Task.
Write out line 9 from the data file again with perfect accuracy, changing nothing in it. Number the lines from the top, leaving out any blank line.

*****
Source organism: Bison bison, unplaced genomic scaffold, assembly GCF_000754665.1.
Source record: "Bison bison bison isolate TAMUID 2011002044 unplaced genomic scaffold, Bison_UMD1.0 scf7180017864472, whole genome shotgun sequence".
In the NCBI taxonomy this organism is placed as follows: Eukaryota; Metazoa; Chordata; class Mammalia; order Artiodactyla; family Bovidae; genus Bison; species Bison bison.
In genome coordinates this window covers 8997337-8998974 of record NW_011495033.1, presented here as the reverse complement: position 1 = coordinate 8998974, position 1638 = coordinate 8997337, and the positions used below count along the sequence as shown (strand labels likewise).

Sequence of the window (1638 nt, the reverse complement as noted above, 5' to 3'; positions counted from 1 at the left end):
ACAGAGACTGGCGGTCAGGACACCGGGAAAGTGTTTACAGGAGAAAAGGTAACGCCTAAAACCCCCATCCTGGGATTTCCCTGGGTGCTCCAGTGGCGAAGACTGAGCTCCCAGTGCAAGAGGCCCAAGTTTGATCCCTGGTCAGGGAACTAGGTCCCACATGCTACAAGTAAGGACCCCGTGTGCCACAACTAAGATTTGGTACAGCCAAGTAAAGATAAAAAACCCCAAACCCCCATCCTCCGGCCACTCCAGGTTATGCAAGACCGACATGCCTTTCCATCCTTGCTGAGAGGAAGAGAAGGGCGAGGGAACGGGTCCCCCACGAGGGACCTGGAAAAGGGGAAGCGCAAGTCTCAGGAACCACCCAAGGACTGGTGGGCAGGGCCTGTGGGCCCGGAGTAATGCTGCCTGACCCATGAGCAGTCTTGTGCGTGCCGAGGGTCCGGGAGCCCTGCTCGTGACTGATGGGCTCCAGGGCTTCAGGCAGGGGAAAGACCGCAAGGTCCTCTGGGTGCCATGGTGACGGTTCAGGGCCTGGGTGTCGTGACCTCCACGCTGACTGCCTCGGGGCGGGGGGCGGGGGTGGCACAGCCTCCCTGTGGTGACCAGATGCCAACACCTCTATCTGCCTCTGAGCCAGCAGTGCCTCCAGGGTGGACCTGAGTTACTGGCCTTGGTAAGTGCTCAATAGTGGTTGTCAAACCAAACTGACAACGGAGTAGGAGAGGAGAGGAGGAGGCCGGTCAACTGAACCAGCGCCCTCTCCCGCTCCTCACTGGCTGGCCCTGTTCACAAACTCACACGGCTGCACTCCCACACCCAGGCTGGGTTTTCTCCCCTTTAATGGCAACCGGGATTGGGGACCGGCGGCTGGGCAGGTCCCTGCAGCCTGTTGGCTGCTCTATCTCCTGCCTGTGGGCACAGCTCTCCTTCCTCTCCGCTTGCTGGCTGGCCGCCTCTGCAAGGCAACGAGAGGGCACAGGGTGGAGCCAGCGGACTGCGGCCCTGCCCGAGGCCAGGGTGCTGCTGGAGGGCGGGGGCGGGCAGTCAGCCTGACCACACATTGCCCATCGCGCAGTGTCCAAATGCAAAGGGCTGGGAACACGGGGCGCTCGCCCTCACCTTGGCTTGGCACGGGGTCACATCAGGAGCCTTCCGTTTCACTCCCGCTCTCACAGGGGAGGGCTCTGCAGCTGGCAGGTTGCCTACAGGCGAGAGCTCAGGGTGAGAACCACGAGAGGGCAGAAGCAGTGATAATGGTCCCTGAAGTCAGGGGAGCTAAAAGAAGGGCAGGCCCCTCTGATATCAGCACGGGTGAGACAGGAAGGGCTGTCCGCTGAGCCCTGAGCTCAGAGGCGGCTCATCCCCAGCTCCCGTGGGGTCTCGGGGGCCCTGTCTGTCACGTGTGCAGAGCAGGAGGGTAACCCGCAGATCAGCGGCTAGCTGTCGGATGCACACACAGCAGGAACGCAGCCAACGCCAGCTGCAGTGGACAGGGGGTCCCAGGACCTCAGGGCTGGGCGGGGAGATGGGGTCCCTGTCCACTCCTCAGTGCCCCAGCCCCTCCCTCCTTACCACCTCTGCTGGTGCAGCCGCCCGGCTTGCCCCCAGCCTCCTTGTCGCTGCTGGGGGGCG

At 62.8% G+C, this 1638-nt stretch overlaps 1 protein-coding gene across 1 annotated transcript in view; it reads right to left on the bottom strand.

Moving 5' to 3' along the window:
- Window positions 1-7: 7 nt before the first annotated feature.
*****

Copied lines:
- Window positions 1-7: 7 nt before the first annotated feature.